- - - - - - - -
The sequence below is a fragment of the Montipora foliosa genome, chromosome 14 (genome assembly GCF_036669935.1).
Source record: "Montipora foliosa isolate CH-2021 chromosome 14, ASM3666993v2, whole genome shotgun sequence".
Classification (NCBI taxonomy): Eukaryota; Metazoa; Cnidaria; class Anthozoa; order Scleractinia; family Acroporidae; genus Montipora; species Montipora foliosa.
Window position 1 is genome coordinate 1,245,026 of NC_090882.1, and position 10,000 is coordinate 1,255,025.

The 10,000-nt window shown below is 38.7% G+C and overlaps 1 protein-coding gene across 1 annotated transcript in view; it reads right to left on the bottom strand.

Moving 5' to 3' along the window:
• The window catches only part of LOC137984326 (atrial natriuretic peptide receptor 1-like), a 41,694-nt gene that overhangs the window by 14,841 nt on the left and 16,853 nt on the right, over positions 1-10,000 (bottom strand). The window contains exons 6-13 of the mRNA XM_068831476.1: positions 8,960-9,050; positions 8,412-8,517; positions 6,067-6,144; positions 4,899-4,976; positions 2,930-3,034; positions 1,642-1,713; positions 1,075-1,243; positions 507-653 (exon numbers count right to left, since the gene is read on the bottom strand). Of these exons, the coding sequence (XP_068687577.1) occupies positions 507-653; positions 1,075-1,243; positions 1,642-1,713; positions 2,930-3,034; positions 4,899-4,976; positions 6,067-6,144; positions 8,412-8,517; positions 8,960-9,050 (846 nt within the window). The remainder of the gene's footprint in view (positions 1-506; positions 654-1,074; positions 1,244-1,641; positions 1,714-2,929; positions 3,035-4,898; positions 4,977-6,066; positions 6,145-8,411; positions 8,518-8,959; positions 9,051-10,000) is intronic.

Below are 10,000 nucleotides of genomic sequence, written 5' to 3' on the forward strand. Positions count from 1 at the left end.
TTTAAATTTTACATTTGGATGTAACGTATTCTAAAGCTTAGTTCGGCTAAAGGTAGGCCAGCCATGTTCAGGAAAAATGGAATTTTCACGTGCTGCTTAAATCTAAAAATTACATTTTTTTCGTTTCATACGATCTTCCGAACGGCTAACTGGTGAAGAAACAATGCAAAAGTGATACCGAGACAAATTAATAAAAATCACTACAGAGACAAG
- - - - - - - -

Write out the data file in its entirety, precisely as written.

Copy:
The sequence below is a fragment of the Montipora foliosa genome, chromosome 14 (genome assembly GCF_036669935.1).
Source record: "Montipora foliosa isolate CH-2021 chromosome 14, ASM3666993v2, whole genome shotgun sequence".
Classification (NCBI taxonomy): Eukaryota; Metazoa; Cnidaria; class Anthozoa; order Scleractinia; family Acroporidae; genus Montipora; species Montipora foliosa.
Window position 1 is genome coordinate 1,245,026 of NC_090882.1, and position 10,000 is coordinate 1,255,025.

The 10,000-nt window shown below is 38.7% G+C and overlaps 1 protein-coding gene across 1 annotated transcript in view; it reads right to left on the bottom strand.

Moving 5' to 3' along the window:
• The window catches only part of LOC137984326 (atrial natriuretic peptide receptor 1-like), a 41,694-nt gene that overhangs the window by 14,841 nt on the left and 16,853 nt on the right, over positions 1-10,000 (bottom strand). The window contains exons 6-13 of the mRNA XM_068831476.1: positions 8,960-9,050; positions 8,412-8,517; positions 6,067-6,144; positions 4,899-4,976; positions 2,930-3,034; positions 1,642-1,713; positions 1,075-1,243; positions 507-653 (exon numbers count right to left, since the gene is read on the bottom strand). Of these exons, the coding sequence (XP_068687577.1) occupies positions 507-653; positions 1,075-1,243; positions 1,642-1,713; positions 2,930-3,034; positions 4,899-4,976; positions 6,067-6,144; positions 8,412-8,517; positions 8,960-9,050 (846 nt within the window). The remainder of the gene's footprint in view (positions 1-506; positions 654-1,074; positions 1,244-1,641; positions 1,714-2,929; positions 3,035-4,898; positions 4,977-6,066; positions 6,145-8,411; positions 8,518-8,959; positions 9,051-10,000) is intronic.

Below are 10,000 nucleotides of genomic sequence, written 5' to 3' on the forward strand. Positions count from 1 at the left end.
TTTAAATTTTACATTTGGATGTAACGTATTCTAAAGCTTAGTTCGGCTAAAGGTAGGCCAGCCATGTTCAGGAAAAATGGAATTTTCACGTGCTGCTTAAATCTAAAAATTACATTTTTTTCGTTTCATACGATCTTCCGAACGGCTAACTGGTGAAGAAACAATGCAAAAGTGATACCGAGACAAATTAATAAAAATCACTACAGAGACAAG